Will also asked about AmE seeing eye dog. In the UK, these are known as guide dogs for the blind. Guide dog is understandable in AmE as well.

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squint, cross-eyed

If you have any interest in the doctor-patient relationship, I very much recommend Dariusz Galasiński's blog. He writes thought-provokingly about various things that he and I have in common: being immigrant linguist patients or linguist immigrant patients or immigrant patient linguists. But probably not patient linguistic immigrants. Anyhow, we're rather different in how we are/do all those things, but I am really enjoying the commonalities and the thought-provocations.

He wrote recently about a term that's always struck me when I've heard it in BrE. Here's a snippet from the relevant blog post, On 'medical language':
...I was asked about ‘the history’ and told about my strabismus. The optometrist (or doctor) responded with something like:
OK, so you had a squint.
I didn’t react the first time, but after a second time, I politely but firmly said I hadn’t – it was strabismus, to which she said, it was one and the same thing. And I somewhat more firmly said it wasn’t and that I would rather she used medical language. She looked at me with a sort of ‘What’s your problem, man?’ look. I so didn’t care.
You see, there is nothing ‘squinty’ about my strabismus. It’s not a squint, it’s not ‘strab’. No, it’s strabismus. For me (and I only speak for myself) when you use colloquial language to refer to my eyes, you make light of all the sh…I had to take when I was a boy....
In AmE, it's said that a person with strabismus is cross-eyed or more rarely that they have a crossed eye. I was told when I was young that cross-eyed means the eye (or eyes) points toward(s) the nose and wall-eyed means it/they point away from the nose. That wasn't the original meaning of wall-eye (no, that was having a very light iris). I imagine that the strabismus meaning came from folk-etymology: the eye is looking at the wall. (Also, there's a fish called a wall-eye and fish generally do look to the side.) But in everyday US usage, cross-eyed seemed to be applied indiscriminately for any off-target eye.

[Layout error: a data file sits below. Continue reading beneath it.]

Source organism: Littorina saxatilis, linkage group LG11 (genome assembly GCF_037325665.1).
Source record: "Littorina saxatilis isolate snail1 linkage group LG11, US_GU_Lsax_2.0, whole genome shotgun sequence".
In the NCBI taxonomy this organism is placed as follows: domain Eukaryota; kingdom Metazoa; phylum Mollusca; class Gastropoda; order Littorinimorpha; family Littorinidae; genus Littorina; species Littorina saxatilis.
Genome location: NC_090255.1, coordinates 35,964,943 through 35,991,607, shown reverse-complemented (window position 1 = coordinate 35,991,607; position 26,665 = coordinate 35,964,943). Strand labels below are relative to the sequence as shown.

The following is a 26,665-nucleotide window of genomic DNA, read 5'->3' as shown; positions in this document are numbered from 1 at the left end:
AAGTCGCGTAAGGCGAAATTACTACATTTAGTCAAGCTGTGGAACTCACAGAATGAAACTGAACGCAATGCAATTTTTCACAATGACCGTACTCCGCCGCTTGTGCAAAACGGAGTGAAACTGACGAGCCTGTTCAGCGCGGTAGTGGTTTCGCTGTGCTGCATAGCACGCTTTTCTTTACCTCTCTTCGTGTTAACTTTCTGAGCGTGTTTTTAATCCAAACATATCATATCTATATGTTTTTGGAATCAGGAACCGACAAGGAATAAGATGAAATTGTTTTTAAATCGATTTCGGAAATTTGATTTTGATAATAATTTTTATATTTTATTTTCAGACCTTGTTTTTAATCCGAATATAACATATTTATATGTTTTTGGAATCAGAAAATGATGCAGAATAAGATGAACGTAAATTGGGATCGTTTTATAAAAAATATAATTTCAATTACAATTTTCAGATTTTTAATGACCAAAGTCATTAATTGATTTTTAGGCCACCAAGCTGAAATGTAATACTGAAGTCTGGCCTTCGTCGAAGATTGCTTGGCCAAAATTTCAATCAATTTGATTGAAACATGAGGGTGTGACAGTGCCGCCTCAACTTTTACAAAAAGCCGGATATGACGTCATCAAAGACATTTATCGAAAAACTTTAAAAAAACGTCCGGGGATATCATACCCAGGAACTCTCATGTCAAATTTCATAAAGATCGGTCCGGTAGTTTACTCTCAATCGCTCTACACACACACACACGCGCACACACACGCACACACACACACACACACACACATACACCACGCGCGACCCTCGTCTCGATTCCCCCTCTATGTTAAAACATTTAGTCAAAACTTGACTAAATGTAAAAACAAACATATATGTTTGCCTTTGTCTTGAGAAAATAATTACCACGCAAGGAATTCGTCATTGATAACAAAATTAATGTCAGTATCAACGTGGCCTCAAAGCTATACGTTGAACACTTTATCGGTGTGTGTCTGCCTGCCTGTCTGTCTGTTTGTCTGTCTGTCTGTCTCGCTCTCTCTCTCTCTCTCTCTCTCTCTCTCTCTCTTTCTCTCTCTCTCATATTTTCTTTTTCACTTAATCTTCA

In young children, who were treated with an eye patch, the term lazy eye was used, and though there seems to be a technical difference between that and strabismus, I don't think anyone in my circle was observing the difference. This term seems to be used in both countries.

But I had never heard of squint to refer to strabismus till I came to the UK.

In AmE squint generally means narrowing your eyelids, as you do when the sun's in your eye. This meaning is only a bit more than a century old (three hundred years younger than the strabismus sense). Despite its newness, it's a widespread meaning, which has definitely arrived in the UK. This is what you get if you google "Squint emoji":

The scrunched-eyelid meaning is mostly used as a verb (she squinted in the sun), whereas the  strabismus meaning is mostly used as a noun, following the verb to have: he had a squint.

While US dictionaries have the older meaning (though maybe not listed first), squint does not seem to be used much in the US in this way. There are nine British examples of ha* a squint in the GloWBE corpus, and though it initially looks like there are three "American" examples, one is the narrow-eyed meaning and the other two aren't by Americans.
Why did the strabismus meaning die out in the US? Probably because of the success of the narrowing-your-eyes meaning, connected to the fact that cross-eyed had come along (late 18th c) to do the strabismus job.

Back to Dariusz's post, the tendency of UK medical folk to use colloquialisms--some of which I might classify as 'baby talk' or 'euphemism' is something that's come up here before. (Here's a link to the medicine/disease tag, where related things come up.) It depends on the ailment, but by my tally, the UK does more colloquial terms, the US more medical jargon. Whether BrE medical personnel perceive squint as colloquialism or just "the normal (non-medical) word" for the condition, I don't know.

The point of Dariusz's post (as I read it) is not "people shouldn't use this word", but more "medical personnel shouldn't assume that colloquialisms are the best way to talk to all patients" and "using colloquialisms with some patients may make them feel talked-down-to"—particularly in this case where the patient had used one kind of word and the practitioner had "dumbed-down" the patient's language—that seems dismissive. This is an issue I've had trouble with in dealing with a few UK doctors (and different medical issues) myself--simplifications that are oversimplifications or insistent use of euphemism where I'm using medical terminology.